As humanity has evolved, it has had to alter the natural landscape around it. Even hunter-gatherer societies have had a profound effect on their immediate surroundings. For instance, the stark heather moors of the Scottish Highlands were once the thickly wooded Caledonian Forest.
The central climate question is not about renewable technology. Instead, it’s all about economics and politics. Increasingly numbers of studies and reports reflect the scientific consensus that we have to drastically cut CO2 emissions, and that is not happening sufficiently or soon enough. Demonstrations and protests by activists in the streets to pressure government action are good, but not enough. Greenhouse gas emissions remain a serious threat to mankind and capitalist society declines to slam on the brakes. While ecological necessity seeks a sound sustainable system, the commodified exchange economy needs growth.
Partial reforms can be fought for and some will be won. Such campaigns pit the people against powerful capitalist interests, and can lead to the understanding that the system itself must be changed, echoing a slogan that has become increasing heard within the environmental movement: ‘System Change, Not Climate Change’.
Many activists accept the idea that much of our environmental problems are due to humanity itself. They have chosen to call today’s times, the Anthropocene epoch, differing from previous eras being referred to by more appropriate names such as Stone, Bronze, Iron Industrial Ages. Now it is blame-the-people and not use a more relevant term, capitalocene, to describe the state of our world.
Hunger around the world is not attributed to the type of our economic system being based upon production for profit but, rather, because the population is growing too quickly claims Paul Ehrlich or according to Garrett Hardin, our age-old culture and tradition of sharing the land and water in common, does not work:
1. Modern high-tech intensive agriculture has not eliminated hunger.
2. It undermines its own productive base through erosion, disappearing soil fertility and increased salinisation, shortage of water sources and depletion of diversity.
3. It changes land-use patterns, encouraging deforestation, draining wetlands and planting crops according to market criteria even in unsuitable climates. It promotes a loss of crop diversity by specialisation and commercial seed production and reduces overall biodiversity through its chemical inputs and extensive monocultures.
4. It increases vulnerability to nature, especially to climate and microclimate change, pest outbreaks and atmospheric and water pollutants. This is because of large scale monoculture, the selection of varieties for maximum yield under optimal conditions and the loss of beneficial fauna and flora.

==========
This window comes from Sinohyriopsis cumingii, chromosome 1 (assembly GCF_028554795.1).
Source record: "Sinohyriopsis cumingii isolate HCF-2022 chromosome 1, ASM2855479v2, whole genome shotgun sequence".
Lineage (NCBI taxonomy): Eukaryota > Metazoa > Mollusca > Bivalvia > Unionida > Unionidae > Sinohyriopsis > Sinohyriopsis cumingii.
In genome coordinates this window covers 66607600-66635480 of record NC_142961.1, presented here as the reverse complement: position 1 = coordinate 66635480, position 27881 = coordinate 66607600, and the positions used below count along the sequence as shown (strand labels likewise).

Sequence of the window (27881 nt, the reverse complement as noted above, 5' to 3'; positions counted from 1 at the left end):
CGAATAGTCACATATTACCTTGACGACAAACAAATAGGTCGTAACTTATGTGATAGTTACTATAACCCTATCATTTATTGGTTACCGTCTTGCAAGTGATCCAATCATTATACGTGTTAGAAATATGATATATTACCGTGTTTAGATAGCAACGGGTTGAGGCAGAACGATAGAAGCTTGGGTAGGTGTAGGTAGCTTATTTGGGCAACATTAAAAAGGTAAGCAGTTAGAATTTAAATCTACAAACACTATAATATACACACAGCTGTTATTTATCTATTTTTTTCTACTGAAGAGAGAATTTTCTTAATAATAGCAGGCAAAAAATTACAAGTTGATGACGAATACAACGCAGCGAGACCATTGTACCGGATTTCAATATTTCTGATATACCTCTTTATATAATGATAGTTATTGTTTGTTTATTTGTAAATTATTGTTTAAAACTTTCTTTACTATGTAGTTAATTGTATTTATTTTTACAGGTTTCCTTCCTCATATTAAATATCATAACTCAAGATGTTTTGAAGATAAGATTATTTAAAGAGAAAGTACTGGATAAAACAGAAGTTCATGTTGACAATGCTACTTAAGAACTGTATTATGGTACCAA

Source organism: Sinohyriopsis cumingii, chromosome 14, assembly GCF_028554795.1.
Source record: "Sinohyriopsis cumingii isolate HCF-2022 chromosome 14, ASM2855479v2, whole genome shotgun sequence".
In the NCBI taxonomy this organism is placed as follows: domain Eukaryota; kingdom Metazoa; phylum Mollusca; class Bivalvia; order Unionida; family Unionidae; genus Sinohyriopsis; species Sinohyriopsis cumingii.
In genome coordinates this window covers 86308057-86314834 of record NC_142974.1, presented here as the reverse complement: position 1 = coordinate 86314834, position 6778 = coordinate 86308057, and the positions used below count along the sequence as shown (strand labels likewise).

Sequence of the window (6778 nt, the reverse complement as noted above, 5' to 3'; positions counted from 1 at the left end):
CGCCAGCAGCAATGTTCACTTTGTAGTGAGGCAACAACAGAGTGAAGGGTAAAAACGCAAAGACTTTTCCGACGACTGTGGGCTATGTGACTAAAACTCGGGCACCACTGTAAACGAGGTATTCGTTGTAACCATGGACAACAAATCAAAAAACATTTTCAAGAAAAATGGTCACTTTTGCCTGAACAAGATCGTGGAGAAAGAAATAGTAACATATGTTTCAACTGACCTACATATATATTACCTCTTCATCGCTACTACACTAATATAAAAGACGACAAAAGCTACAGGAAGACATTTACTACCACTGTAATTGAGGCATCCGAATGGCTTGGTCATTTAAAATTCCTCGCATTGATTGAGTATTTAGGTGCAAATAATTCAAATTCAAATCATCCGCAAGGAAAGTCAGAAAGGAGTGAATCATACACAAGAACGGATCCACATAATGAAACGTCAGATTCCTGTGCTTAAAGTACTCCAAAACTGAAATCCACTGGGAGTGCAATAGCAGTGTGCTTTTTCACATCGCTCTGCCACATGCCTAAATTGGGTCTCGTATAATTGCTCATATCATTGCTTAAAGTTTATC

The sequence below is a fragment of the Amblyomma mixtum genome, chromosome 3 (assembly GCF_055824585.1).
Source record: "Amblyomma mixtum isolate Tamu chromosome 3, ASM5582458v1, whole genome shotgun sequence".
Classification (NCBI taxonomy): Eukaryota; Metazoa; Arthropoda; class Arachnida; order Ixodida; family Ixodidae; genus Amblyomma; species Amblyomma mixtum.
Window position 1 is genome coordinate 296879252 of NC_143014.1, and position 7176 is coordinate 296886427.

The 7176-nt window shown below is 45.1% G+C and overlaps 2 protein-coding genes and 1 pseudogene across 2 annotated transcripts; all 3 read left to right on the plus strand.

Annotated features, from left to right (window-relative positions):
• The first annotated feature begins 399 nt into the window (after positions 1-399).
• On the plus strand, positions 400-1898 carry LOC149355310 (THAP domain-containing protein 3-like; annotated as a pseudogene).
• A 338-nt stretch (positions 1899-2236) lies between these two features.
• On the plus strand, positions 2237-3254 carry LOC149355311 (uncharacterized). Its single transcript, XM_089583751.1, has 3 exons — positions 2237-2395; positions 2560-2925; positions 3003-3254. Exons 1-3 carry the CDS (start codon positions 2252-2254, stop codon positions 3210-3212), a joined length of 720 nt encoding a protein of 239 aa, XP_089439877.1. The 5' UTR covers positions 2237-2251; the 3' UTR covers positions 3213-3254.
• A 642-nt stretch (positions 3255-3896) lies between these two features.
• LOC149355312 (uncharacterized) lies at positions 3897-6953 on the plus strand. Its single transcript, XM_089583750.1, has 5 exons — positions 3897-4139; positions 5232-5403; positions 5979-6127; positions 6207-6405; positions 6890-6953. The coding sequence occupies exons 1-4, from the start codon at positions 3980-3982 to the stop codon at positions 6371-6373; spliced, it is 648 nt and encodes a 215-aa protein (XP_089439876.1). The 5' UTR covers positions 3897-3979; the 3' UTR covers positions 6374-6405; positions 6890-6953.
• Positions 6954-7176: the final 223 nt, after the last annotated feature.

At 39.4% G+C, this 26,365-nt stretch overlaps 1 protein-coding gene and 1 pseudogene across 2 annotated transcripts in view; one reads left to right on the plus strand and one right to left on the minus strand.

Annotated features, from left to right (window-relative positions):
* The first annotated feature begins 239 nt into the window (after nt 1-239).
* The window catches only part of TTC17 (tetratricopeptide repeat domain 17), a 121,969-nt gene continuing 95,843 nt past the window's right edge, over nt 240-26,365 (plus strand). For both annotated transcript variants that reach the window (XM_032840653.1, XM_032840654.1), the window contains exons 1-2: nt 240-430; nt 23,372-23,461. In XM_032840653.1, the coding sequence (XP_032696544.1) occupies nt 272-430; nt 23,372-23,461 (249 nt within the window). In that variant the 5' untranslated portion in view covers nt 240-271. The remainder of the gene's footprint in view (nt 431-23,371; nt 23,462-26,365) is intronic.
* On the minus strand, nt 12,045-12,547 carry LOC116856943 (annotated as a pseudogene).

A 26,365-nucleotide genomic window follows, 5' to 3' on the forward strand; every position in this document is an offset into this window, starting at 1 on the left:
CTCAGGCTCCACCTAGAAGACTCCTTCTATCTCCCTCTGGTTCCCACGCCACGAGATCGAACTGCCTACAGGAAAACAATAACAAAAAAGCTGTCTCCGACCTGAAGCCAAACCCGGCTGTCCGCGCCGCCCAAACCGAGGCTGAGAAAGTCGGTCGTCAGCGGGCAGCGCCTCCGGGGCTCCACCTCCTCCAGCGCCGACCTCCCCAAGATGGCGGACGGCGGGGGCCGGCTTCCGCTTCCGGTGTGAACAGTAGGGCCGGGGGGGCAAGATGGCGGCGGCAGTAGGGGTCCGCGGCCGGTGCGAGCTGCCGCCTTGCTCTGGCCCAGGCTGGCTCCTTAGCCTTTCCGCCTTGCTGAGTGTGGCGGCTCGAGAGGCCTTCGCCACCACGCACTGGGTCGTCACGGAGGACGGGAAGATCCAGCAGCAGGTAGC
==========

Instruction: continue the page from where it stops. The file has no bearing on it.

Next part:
5. It makes farming increasingly dependent on inputs from off the farm. This means that cash flow becomes increasingly important as fertilisers replace natural nitrogen fixers, irrigation replaces the broken hydrological flows and storage of water, and also because pesticides replace natural enemies of pests and hybrid seeds must be bought. Dependence on external inputs increases the vulnerability to price instability and politically motivated trade policies.
6. It debases food quality as regional specialisation increases storage and transport time and crops and techniques are chosen for quantitative yield. Specialisation makes even farmers dependent on buying food.
7. It increases the gap between rich and poor. The rich are able to buy or get credit to buy, the new inputs, establish the marketing connections and average their returns across years. The poor, however, need to be successful every year. Modern agriculture especially undermines the economic independence and empowerment of women. The new technologies are usually given to men, even in places where women traditionally do most of the farming. The new technologies make the domestic chores of women, such as gathering firewood and fetching water, more time-consuming. Women’s diverse activities in the home conflict with the extreme seasonality of commercial monoculture.
8. It poisons people, first the farmworkers who handle pesticides, then their family members who handle the pesticide soaked clothing and drink water where pesticides and fertilisers have run into groundwater. Finally, it reaches those who eat the crops produced with pesticides and animals raised with antibiotics and growth hormones.
9. It also poisons other species, and the environment as a whole such as our waterways from fertiliser run-off, accumulation of pesticides in the body tissues of fish and birds.
Despite its technical complexity, modern agricultural technology has a narrow intellectual base susceptible to surprise. The final conclusion, therefore, is that commercialised, export-oriented, chemical-heavy agriculture is non-sustainable.
Only with world socialism will the benefits of science be given to all of the people of the world. Human society, when we get it, will be a free association of social individuals.